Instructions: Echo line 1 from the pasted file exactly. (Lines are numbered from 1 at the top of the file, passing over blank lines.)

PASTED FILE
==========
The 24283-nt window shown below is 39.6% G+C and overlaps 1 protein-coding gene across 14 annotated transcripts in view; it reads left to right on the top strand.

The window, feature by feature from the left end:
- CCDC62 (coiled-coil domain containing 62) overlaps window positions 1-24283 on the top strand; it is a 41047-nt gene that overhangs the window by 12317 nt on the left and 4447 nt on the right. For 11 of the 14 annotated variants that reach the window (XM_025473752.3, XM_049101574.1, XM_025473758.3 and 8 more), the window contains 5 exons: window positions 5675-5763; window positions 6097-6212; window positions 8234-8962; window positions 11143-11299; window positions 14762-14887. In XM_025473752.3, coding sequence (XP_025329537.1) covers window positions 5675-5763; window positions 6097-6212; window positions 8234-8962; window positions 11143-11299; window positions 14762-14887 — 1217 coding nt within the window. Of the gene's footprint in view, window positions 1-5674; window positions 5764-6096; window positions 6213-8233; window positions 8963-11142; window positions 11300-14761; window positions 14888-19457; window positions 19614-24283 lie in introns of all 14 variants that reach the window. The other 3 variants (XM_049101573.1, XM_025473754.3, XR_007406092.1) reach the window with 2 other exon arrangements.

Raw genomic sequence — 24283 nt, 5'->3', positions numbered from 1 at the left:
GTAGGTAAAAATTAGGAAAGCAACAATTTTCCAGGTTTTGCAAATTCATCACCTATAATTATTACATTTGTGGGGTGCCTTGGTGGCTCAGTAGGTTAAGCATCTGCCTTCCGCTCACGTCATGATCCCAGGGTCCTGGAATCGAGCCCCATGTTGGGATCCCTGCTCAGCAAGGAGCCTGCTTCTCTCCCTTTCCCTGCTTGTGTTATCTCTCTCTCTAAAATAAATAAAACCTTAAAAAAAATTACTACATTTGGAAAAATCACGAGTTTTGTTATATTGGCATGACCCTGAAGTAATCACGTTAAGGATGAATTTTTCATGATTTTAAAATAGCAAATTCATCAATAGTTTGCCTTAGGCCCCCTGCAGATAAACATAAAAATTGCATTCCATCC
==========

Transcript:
The 24283-nt window shown below is 39.6% G+C and overlaps 1 protein-coding gene across 14 annotated transcripts in view; it reads left to right on the top strand.